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Will Saad Hariri's visit to Washington make an impact?

Lee Smith

On Wednesday, the Washington DC website the Washington Note posted a letter to President Bush that was signed by a number of former high-level US officials, including one-time National Security advisers Zbigniew Brzsensiki and Brent Scowcroft, and former Indiana congressman Lee Hamilton. The letter, in anticipation of the Bush administration’s Middle East conference to be held in Annapolis, Maryland next month, was essentially a reprise of the Iraq Study Group, which Hamilton co-chaired. In the letter, they suggested that the White House engage Hamas and Syria.

The letter came less than a week after MP Saad Hariri’s trip to Washington, where he held more than 30 high-level meetings with officials including the president, the vice president and the secretary of state, as well as with key senators and congressmen essentially every American decision-maker there is to see in what some still call, without irony, “the capital of the free world.” Hariri’s message was simple: Syria is killing our people is Washington going to do anything to help?

“If you are going to do something about it, let us know,” Hariri told a group of American journalists gathered in his Georgetown hotel suite last Friday. “If you are not going to do anything about it, let us know.”

It was the tail-end of the Washington leg of his US trip, and if Hariri was understandably tired in addition to his hectic agenda, he was also fasting the 37-year-old also seemed relaxed and happy. He joined reporters after finishing prayers in another room, threw his jacket over the back of chair, joked with an aide, took a seat in the middle of the room, and talked about Lebanon and its dangerous neighbor.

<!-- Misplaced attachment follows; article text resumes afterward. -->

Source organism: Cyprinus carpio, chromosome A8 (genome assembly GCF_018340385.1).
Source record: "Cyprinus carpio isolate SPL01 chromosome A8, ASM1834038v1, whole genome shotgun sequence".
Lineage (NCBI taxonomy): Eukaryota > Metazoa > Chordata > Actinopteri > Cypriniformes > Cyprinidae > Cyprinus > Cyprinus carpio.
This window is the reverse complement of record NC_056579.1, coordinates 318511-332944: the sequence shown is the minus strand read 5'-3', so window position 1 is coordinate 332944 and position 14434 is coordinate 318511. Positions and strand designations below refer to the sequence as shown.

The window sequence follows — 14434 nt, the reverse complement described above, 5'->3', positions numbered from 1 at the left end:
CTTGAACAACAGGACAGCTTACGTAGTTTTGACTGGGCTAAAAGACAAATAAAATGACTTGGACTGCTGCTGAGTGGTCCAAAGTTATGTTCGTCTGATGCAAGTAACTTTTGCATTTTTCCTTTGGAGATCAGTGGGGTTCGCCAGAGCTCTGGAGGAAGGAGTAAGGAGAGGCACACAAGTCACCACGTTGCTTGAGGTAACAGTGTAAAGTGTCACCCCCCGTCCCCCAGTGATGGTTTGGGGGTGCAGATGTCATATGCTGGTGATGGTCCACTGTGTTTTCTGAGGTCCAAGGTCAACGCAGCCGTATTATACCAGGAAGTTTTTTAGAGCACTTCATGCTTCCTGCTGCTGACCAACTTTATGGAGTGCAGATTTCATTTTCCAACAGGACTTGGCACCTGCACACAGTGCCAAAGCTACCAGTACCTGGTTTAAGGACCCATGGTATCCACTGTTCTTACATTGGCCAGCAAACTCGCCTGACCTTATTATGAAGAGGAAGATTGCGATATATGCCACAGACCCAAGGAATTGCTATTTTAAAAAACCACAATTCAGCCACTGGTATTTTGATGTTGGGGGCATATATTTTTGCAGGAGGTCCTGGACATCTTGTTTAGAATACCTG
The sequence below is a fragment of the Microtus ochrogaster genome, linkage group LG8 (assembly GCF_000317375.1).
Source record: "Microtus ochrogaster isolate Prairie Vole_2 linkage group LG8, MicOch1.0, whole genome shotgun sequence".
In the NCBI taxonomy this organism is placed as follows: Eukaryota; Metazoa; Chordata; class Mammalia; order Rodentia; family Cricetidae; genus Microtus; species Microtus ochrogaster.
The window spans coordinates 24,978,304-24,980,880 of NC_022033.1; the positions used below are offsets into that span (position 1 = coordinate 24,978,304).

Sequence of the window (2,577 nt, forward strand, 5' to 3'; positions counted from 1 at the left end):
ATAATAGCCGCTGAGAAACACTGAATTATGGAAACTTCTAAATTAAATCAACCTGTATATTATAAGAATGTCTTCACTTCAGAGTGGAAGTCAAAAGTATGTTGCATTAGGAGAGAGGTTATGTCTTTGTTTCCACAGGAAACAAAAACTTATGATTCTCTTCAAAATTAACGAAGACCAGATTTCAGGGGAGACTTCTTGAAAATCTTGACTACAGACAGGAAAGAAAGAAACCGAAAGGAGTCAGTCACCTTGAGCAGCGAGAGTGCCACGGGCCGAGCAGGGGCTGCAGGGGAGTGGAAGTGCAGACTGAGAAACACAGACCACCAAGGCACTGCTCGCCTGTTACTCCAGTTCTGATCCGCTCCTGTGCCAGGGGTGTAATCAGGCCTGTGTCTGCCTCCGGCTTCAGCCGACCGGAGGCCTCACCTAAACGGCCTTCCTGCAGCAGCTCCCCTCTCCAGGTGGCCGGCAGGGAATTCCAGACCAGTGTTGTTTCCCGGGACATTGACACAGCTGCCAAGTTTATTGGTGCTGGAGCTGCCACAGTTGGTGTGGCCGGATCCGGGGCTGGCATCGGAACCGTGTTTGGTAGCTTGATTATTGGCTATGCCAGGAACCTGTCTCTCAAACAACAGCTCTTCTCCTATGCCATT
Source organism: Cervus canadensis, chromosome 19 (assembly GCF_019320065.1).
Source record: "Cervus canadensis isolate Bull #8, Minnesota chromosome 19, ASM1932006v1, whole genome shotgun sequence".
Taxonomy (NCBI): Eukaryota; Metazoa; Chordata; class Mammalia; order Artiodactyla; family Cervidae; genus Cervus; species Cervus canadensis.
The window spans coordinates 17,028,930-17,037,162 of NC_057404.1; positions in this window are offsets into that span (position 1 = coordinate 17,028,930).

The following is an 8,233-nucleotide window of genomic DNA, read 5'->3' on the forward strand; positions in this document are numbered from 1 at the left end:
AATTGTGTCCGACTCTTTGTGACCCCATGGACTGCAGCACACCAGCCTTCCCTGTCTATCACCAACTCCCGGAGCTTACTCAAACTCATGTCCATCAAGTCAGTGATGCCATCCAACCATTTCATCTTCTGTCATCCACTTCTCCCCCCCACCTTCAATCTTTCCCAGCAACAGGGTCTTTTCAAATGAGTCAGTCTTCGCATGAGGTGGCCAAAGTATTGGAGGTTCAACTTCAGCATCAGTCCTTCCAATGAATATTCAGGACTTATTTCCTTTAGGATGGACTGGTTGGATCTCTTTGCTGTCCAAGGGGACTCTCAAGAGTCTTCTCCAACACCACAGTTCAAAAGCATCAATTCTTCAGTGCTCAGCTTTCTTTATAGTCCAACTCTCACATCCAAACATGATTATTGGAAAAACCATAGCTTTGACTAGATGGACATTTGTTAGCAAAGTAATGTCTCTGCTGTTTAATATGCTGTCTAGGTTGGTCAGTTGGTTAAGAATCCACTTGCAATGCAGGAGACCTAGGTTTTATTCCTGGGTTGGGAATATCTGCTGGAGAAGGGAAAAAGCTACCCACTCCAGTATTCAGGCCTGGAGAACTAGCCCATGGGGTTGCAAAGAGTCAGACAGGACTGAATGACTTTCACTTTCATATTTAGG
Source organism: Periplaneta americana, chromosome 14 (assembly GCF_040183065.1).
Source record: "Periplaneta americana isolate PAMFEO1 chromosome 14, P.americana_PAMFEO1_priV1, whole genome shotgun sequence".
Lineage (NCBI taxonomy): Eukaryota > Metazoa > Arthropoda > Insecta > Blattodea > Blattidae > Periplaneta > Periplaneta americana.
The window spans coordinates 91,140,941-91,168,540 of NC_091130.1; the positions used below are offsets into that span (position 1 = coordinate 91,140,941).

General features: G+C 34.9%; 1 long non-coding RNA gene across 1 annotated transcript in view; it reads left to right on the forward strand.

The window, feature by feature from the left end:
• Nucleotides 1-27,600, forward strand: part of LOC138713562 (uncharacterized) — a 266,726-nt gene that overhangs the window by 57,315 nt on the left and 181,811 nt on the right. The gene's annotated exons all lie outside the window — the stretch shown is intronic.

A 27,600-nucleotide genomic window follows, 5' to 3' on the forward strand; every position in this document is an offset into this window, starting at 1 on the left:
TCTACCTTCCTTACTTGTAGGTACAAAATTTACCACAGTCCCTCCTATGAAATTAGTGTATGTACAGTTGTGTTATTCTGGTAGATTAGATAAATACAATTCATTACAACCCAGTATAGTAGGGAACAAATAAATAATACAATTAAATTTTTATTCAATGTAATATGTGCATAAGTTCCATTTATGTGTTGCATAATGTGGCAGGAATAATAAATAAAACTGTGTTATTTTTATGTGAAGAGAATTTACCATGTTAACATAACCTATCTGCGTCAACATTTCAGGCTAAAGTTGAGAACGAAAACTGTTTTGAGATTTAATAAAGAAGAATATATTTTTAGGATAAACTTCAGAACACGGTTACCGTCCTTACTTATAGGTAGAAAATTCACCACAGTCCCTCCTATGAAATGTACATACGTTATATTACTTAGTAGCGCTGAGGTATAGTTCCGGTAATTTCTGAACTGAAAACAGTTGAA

If there was some concern among senior Bush administration officials, it was that Hariri would seek to cushion Syria’s main asset in Lebanon, Hezbollah. But Hariri did not mention it. He spoke directly of the country’s most pressing problems. When asked about rumors coming out of Lebanon about a deal over UN Security Council Resolution 1559, Hariri replied, “It doesn’t matter what [parliament Speaker] Nabih Berri says about 1559 or what Saad al-Hariri says. It is a UN resolution, and the UN will decide when it has been implemented.”

Washington insiders noted that Hariri’s demeanor all week long showed how much more at ease he has become with the role he once seemed slightly uncomfortable filling. After all, with the assassination of his father, Rafik Hariri, Saad became one of Lebanon’s key figures; a Sunni leader whose ties to Saudi Arabia along with his father’s relationships in Europe served essentially as force multipliers. Without the courage of Walid Jumblatt and other March 14 leaders, especially those who have already paid with their lives, Lebanon would be in very bad shape; but without a Hariri, Lebanon might not have the attention of the rest of the international community. The fact is, Saad is his father’s son, but he showed Washington last week that he has unquestionably become his own man, too.

“We came to explain where we are,” Hariri told the reporters, “And we came to protect Lebanon from some of the destructive forces in the region.“  As if there was any doubt which particular force he was referring to, he spelled it out: “We told them: There is a killing machine in Syria.”